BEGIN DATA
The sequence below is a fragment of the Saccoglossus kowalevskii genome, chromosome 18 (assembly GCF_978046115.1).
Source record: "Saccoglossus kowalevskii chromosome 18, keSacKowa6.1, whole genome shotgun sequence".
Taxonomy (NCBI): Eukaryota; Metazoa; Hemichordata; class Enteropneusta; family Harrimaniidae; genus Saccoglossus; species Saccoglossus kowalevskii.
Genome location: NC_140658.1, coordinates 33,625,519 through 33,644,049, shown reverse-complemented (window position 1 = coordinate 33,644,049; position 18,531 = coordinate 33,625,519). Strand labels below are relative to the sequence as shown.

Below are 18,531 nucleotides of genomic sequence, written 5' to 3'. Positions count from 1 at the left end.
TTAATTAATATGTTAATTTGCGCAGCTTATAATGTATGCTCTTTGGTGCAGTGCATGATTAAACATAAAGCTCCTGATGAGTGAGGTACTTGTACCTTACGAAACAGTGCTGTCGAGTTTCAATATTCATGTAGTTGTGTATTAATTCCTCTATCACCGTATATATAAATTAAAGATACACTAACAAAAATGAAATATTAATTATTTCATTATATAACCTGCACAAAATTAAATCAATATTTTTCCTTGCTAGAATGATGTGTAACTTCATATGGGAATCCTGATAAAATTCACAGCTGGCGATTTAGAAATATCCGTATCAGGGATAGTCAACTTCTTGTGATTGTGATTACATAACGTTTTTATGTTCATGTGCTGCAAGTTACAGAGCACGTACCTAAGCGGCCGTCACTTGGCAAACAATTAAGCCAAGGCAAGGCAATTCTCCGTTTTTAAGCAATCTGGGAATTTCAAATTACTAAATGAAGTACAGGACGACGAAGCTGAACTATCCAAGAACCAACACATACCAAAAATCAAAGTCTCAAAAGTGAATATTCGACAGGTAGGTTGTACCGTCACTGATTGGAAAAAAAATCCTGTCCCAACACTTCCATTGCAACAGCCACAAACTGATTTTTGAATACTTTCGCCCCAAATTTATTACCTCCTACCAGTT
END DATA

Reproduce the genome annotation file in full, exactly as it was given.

The sequence below is a fragment of the Saccoglossus kowalevskii genome, chromosome 18 (assembly GCF_978046115.1).
Source record: "Saccoglossus kowalevskii chromosome 18, keSacKowa6.1, whole genome shotgun sequence".
Taxonomy (NCBI): Eukaryota; Metazoa; Hemichordata; class Enteropneusta; family Harrimaniidae; genus Saccoglossus; species Saccoglossus kowalevskii.
Genome location: NC_140658.1, coordinates 33,625,519 through 33,644,049, shown reverse-complemented (window position 1 = coordinate 33,644,049; position 18,531 = coordinate 33,625,519). Strand labels below are relative to the sequence as shown.

Below are 18,531 nucleotides of genomic sequence, written 5' to 3'. Positions count from 1 at the left end.
TTAATTAATATGTTAATTTGCGCAGCTTATAATGTATGCTCTTTGGTGCAGTGCATGATTAAACATAAAGCTCCTGATGAGTGAGGTACTTGTACCTTACGAAACAGTGCTGTCGAGTTTCAATATTCATGTAGTTGTGTATTAATTCCTCTATCACCGTATATATAAATTAAAGATACACTAACAAAAATGAAATATTAATTATTTCATTATATAACCTGCACAAAATTAAATCAATATTTTTCCTTGCTAGAATGATGTGTAACTTCATATGGGAATCCTGATAAAATTCACAGCTGGCGATTTAGAAATATCCGTATCAGGGATAGTCAACTTCTTGTGATTGTGATTACATAACGTTTTTATGTTCATGTGCTGCAAGTTACAGAGCACGTACCTAAGCGGCCGTCACTTGGCAAACAATTAAGCCAAGGCAAGGCAATTCTCCGTTTTTAAGCAATCTGGGAATTTCAAATTACTAAATGAAGTACAGGACGACGAAGCTGAACTATCCAAGAACCAACACATACCAAAAATCAAAGTCTCAAAAGTGAATATTCGACAGGTAGGTTGTACCGTCACTGATTGGAAAAAAAATCCTGTCCCAACACTTCCATTGCAACAGCCACAAACTGATTTTTGAATACTTTCGCCCCAAATTTATTACCTCCTACCAGTT